Person: Duhamel, Jean Marie Constant
Jean-Marie Duhamel worked on partial differential equations and applied his methods to the theory of heat, to rational mechanics and to acoustics.
Mathematical Profile (Excerpt):
- Monge remained as director of the École Polytechnique and it was as this time that Duhamel began his university studies there.
- Duhamel returned to Rennes, but did not go back to Paris after the École Polytechnique was reorganised and reopened in 1817, preferring to remain in Rennes where he studied law.
- Duhamel did return to Paris after taking his law degree and taught mathematics and physics both at the Institution Massin and at the Lycée Louis-le-Grand.
- Despite having a heavy work laod, Duhamel found time to continue his mathematical studies and in 1823 he presented his first paper Problèmes et développements sur diverses parties des mathématiques Ⓣ(Problems and developments in various parts of mathematics) written jointly with Antoine-André-Louis Reynaud.
- Duhamel was elected to the Academy of Sciences in 1840.
- Appointed as entrance examiner at the École Polytechnique in 1835, Duhamel was named professor of analysis and mechanics in 1836.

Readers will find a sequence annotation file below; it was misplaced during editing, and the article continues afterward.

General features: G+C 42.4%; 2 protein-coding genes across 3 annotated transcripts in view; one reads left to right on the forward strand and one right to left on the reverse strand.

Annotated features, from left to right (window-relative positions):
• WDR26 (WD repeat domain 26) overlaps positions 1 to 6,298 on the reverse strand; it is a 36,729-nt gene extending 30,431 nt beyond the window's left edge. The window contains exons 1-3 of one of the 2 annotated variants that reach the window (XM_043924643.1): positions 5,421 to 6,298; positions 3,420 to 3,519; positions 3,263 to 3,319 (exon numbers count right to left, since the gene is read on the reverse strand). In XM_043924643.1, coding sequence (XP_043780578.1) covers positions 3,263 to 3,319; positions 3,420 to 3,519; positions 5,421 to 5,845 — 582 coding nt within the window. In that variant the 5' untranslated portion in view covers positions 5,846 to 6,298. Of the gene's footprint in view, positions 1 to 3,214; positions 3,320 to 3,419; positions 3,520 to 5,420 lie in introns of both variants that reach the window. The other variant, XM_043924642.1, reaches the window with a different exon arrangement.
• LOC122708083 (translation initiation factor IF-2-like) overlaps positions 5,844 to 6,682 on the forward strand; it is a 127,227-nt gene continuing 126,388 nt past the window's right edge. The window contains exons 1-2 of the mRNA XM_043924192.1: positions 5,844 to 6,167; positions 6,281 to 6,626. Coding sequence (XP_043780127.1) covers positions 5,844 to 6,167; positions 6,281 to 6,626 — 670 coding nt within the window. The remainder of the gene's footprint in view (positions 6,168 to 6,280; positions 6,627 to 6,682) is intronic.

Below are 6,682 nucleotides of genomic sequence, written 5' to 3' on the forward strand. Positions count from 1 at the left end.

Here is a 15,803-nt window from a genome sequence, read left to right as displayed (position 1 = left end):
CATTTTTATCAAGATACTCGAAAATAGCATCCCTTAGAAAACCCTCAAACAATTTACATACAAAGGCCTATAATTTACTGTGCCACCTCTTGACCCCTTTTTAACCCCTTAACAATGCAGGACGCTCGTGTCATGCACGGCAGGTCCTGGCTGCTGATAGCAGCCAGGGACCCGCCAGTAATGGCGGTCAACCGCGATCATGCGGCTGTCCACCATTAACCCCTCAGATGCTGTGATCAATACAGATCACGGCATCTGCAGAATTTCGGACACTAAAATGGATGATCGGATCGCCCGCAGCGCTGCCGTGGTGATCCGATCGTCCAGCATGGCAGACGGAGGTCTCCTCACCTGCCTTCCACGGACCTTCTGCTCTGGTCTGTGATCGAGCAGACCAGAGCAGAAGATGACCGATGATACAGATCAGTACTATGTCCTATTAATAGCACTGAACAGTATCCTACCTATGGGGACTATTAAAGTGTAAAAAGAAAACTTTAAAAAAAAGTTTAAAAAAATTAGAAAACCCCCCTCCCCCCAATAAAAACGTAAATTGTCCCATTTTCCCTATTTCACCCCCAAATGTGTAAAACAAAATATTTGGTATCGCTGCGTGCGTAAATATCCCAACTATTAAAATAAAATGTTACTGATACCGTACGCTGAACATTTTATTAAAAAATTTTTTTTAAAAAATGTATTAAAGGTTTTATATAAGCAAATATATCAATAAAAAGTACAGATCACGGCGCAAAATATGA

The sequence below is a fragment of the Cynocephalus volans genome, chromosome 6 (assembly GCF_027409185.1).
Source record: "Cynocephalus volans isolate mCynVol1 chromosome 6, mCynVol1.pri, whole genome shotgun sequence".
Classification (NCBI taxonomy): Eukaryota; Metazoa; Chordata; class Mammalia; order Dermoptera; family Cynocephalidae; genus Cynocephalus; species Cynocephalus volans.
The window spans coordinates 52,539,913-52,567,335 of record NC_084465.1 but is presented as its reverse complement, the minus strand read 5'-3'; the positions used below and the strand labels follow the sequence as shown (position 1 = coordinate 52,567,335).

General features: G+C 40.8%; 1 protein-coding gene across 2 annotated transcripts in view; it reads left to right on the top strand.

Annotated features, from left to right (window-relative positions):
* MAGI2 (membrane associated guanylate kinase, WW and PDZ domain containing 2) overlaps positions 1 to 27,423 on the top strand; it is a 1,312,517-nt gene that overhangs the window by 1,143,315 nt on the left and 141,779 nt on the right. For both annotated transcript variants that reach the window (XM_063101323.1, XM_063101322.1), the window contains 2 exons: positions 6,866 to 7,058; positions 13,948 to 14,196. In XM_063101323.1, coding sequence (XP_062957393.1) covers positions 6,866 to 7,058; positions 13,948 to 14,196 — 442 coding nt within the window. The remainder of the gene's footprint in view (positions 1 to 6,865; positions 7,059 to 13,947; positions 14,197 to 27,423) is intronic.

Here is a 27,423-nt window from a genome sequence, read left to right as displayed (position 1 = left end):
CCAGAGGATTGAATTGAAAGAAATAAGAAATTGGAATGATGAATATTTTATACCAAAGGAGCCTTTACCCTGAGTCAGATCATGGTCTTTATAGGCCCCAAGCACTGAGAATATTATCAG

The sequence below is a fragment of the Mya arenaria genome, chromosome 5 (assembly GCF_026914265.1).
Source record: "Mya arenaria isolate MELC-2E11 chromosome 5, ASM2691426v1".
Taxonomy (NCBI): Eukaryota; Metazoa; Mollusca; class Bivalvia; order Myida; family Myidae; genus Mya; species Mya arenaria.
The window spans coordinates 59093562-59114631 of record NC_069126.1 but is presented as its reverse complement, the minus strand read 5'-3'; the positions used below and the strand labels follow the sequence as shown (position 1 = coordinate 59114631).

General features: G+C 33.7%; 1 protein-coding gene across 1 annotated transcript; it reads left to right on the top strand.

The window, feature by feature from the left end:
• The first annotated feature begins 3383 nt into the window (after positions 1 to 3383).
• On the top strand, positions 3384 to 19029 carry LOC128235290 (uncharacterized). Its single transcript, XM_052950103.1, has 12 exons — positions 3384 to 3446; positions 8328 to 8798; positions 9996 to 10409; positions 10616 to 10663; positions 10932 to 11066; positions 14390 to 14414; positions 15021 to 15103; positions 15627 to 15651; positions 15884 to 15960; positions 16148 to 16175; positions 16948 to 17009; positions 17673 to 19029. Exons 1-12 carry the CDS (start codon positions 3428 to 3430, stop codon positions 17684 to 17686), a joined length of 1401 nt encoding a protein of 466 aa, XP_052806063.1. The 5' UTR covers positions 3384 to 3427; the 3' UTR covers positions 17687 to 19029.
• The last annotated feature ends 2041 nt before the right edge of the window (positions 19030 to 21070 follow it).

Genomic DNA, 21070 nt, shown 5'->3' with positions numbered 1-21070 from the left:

- Also from 1851 Duhamel was professor at the Faculté des Sciences in Paris.
- Duhamel worked on partial differential equations and applied his methods to the theory of heat, to rational mechanics, and to acoustics.
- 'Duhamel's principle' in partial differential equations arose from his contributions to the distribution of heat in a solid with a variable boundary temperature.
- However, Duhamel did some experimental work of his own, particularly in the area of vibrating strings.
- Duhamel published Cours d'analyse de l'École Polytechnique Ⓣ(Analysis Course of the polytechnic) in two volumes, the first in 1840 and the second in the following year.
Born 5 February 1797, St Malo, France. Died 29 April 1872, Paris, France.
View full biography at MacTutor
Thank you to the contributors under CC BY-SA 4.0!
Adapted from other CC BY-SA 4.0 Sources:
- O’Connor, John J; Robertson, Edmund F: MacTutor History of Mathematics Archive